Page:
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Local News

  • Photos: Back to the books
  • PHOTO: Rainy Monday
  • Women's empowerment conference starts Saturday

    When a new year begins, many residents look for ways to improve their lives personally or professionally.

    That is why Dr. Gail Phoenix said she schedules the Women’s Empowerment Conference in January.

    The sixth annual conference hosted by GMP Services is from 10 a.m. to 3 p.m. Saturday at Colvin Community Center in Radcliff. The theme is “No Limits!” and the conference is developed to inspire leadership, achievement and accountability among diverse women, according to a news release.

  • McCoy files to run for mayor of Vine Grove

    In his 23rd year of service on the Vine Grove City Council, Garry McCoy decided if he were ever going to run for mayor, now is as good a time as any.

    “If I was ever going to, I need to be doing it,” he said Friday after filing to run for the city’s top office. “I don’t know if I stepped in it or what.”

    Born and raised in Vine Grove, McCoy said his love of the community drove his decision.

  • In honor of her mother, JHHS student recognized for Gilda's Club essay

    Writing always has been a part of Brittney Tooker’s life.

    “I’ve been writing a lot, I always have since I was little,” she said. But since her mother’s death five years ago, she never had been able to adequately express her feelings about the loss.

    “It was really hard to write about it because it’s hard to find the words to describe it,” she said.

  • Former LaRue teacher flourishing in different worlds

    By RON BENNINGFIELD

    Landmark News Service

    Being successful in life can be as easy as having an “apple a day, especially if that means ingesting the material found in former LaRue County Schools teacher Chris Estes’ newly published ebook, “The A.P.P.L.E. Principle.”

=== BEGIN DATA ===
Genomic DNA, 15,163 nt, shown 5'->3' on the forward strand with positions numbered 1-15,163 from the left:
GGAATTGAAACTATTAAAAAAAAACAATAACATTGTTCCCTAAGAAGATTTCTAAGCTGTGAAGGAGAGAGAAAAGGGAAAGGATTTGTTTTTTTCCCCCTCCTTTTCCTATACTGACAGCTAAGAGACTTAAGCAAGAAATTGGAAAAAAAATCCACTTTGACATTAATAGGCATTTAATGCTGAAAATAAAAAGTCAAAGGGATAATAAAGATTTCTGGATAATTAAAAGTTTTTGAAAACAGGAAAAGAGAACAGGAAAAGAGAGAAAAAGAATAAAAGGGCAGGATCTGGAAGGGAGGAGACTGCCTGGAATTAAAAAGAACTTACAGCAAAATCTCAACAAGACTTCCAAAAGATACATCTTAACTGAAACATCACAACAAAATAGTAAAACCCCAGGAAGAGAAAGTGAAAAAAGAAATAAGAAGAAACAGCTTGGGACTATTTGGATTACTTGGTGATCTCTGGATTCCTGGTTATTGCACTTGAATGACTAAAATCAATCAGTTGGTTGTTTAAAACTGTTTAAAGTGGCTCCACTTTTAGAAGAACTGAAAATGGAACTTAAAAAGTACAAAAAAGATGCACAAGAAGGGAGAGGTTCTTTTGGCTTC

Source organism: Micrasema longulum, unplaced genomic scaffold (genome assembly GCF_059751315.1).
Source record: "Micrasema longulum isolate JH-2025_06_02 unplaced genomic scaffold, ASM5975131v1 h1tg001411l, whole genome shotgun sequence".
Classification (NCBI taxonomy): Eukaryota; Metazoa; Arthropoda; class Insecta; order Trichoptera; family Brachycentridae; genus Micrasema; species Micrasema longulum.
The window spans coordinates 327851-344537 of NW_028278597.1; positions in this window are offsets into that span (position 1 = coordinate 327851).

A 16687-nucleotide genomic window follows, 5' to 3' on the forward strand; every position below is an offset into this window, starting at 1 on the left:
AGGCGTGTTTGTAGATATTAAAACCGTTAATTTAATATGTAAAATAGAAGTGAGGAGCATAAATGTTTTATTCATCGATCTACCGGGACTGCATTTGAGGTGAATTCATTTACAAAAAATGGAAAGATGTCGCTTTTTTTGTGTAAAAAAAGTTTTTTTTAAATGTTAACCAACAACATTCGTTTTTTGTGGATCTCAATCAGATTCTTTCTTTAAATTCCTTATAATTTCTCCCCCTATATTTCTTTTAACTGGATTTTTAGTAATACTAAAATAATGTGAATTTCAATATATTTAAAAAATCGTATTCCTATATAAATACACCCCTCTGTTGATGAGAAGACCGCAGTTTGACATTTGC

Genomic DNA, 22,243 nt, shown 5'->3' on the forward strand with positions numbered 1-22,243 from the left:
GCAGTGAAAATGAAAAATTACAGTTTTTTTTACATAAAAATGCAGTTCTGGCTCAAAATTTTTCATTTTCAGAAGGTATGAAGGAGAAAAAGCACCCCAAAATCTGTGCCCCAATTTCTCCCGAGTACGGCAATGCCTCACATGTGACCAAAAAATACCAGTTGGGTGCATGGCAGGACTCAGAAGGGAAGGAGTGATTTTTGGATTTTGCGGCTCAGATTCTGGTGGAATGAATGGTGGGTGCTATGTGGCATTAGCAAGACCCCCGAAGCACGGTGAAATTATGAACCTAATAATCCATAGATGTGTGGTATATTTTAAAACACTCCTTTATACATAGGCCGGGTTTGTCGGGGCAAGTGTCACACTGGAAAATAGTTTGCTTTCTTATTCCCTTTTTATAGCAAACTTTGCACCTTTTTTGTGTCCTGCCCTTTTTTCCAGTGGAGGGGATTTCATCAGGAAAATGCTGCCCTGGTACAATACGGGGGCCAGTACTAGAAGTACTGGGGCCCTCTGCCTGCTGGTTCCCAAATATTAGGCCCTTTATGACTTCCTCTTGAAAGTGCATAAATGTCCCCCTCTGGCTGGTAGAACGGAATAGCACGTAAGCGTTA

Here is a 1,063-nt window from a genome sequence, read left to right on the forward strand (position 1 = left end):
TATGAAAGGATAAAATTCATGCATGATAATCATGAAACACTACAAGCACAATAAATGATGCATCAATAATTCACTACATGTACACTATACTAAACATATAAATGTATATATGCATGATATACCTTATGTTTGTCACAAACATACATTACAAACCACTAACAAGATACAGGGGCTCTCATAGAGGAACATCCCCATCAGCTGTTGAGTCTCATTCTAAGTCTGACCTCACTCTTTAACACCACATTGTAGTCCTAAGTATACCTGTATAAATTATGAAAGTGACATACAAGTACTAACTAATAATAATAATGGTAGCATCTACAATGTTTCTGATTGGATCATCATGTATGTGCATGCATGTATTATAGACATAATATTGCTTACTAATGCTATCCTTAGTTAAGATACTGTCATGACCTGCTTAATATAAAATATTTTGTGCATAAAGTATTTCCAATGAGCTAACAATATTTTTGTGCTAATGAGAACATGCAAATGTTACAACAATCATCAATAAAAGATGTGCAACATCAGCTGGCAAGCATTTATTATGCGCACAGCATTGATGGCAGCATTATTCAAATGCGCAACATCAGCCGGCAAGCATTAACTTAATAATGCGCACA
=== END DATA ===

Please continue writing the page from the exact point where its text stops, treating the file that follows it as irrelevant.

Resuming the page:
• Locals say military retiree cuts unfair

    A budget feature set to reduce cost-of-living adjustments by 1 percent annually next year for military retirees younger than 62 has earned criticism from Hardin County veterans and drawn the ire of one of Kentucky’s most powerful lawmakers.

    Local veterans said reducing benefits built into retirement packages earned by veterans is an “unfair” practice and an unjustified way to save money.

  • Old Glory sunset
  • Duvall files for judge-executive

    If J.J. Duvall has his way, Harry Berry’s years as judge-executive of Hardin County will end at 12.

    Radcliff’s mayor won’t return to that job after this year’s general election as he filed last week for the county’s top political position, promising to cut a stark contrast from Berry during his campaign.

  • Deliberation begins Monday in teacher trial

    By the end of testimony Friday, the jury in the trial of Anthony Durrant had heard two versions of events.

    In one, a then-13-year-old girl was coaxed into sending intimate photos and messages to her middle school teacher. In the other, the teacher was the recipient of unwanted sexual material from the girl.

    Jurors will try to decide Monday which version evidence supports, as the case is set to be deliberated after they receive instructions and hear closing arguments beginning at 10 a.m.